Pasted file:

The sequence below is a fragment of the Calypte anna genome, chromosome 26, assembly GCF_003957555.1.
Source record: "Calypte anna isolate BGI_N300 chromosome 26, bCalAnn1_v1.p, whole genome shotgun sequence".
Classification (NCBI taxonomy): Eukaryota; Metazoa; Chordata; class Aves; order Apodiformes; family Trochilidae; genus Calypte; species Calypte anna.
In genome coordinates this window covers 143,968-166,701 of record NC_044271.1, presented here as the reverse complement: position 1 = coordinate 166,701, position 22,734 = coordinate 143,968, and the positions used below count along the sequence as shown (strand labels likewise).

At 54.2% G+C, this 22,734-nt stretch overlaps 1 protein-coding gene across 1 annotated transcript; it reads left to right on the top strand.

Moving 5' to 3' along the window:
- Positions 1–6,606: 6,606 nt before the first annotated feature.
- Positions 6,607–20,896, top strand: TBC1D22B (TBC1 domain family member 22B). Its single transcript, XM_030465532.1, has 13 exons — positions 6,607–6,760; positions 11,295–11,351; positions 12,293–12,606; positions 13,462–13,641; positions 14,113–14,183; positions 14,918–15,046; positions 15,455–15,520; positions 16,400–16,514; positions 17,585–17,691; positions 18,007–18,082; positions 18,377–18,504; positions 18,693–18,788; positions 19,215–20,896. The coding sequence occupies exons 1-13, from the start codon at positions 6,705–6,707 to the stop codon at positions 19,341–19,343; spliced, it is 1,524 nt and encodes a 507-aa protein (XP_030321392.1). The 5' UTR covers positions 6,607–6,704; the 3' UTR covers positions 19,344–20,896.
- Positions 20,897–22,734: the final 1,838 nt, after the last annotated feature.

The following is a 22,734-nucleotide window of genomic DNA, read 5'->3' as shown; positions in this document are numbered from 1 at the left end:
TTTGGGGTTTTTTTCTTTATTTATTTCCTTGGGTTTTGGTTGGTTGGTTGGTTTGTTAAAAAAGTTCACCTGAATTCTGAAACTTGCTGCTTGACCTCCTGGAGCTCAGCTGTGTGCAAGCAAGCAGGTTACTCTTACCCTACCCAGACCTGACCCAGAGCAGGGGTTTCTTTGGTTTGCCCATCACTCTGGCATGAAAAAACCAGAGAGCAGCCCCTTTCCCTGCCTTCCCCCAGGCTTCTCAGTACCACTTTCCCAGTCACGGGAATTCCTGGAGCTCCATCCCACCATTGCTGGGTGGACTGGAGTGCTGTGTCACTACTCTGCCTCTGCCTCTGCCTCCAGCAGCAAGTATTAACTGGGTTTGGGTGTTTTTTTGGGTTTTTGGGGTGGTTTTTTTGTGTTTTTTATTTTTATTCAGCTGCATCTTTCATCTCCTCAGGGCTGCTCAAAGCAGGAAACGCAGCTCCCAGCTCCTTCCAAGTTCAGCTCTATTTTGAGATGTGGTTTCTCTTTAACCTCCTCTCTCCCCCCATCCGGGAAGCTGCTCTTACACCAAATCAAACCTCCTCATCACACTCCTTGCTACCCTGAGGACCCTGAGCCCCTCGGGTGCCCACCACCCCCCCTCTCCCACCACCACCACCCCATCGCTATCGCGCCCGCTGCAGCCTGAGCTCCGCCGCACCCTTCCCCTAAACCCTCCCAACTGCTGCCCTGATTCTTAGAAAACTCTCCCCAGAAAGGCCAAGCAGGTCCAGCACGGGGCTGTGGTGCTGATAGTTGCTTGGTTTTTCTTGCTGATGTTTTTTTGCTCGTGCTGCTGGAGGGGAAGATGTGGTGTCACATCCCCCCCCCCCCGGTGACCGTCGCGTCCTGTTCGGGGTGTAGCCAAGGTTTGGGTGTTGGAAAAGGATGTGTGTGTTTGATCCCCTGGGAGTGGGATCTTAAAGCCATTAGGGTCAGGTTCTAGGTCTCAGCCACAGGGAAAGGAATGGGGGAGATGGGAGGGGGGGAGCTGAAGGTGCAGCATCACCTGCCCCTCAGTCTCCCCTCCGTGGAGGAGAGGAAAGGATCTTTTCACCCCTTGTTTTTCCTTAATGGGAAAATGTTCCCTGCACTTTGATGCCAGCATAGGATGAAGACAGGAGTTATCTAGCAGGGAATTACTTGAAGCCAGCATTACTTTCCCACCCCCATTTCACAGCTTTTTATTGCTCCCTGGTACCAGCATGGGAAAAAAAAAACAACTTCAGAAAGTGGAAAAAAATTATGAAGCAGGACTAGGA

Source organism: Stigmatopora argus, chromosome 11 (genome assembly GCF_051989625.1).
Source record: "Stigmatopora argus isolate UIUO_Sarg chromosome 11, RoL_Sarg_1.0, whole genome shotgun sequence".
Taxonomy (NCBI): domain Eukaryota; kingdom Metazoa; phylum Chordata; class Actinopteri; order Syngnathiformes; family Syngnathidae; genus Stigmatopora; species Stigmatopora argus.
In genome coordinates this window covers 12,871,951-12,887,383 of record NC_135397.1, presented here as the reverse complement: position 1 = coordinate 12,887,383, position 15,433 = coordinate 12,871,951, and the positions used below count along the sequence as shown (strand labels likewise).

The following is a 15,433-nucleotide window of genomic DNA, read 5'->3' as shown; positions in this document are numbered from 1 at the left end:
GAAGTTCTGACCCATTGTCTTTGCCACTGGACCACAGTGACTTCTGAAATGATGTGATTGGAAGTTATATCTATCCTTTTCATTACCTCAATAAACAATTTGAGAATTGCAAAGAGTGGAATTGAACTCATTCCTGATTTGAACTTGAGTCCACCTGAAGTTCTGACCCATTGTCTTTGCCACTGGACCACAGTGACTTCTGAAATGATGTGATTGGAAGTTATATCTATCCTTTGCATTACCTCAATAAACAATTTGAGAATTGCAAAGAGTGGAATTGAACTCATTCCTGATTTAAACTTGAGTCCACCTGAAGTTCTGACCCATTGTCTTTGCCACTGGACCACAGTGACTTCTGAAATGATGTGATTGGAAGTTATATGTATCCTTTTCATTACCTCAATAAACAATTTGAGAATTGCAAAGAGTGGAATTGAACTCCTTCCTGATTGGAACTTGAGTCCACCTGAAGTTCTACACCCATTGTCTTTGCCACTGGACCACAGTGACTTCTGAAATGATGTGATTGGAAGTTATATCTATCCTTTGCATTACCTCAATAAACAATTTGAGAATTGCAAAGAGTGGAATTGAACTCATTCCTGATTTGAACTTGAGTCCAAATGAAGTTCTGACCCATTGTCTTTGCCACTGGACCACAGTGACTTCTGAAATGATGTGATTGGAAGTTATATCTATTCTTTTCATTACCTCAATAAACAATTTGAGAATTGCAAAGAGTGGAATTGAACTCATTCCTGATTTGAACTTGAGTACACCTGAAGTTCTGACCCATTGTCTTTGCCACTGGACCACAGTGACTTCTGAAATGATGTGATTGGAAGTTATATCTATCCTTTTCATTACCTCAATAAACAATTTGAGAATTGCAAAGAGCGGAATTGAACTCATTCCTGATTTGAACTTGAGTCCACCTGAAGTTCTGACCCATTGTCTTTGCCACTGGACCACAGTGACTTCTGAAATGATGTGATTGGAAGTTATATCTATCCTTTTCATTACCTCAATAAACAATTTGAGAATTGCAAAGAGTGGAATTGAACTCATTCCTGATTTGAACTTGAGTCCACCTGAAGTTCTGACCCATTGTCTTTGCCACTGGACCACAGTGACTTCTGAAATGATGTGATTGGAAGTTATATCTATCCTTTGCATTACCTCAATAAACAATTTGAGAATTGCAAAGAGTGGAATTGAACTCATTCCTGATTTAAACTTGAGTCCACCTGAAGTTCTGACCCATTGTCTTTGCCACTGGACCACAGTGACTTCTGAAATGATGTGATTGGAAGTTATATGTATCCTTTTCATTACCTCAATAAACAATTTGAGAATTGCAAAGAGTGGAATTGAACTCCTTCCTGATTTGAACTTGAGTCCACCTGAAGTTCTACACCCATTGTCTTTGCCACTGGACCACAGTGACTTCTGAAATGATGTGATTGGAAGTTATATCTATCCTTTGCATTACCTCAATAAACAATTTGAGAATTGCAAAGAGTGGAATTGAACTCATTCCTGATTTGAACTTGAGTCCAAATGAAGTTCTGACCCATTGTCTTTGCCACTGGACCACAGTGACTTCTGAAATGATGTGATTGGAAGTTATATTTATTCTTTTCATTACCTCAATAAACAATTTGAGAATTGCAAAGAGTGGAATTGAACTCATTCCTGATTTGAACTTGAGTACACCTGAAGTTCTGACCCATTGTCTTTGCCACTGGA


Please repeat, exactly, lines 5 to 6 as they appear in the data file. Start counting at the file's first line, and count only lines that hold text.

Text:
At 54.2% G+C, this 22,734-nt stretch overlaps 1 protein-coding gene across 1 annotated transcript; it reads left to right on the top strand.

Moving 5' to 3' along the window: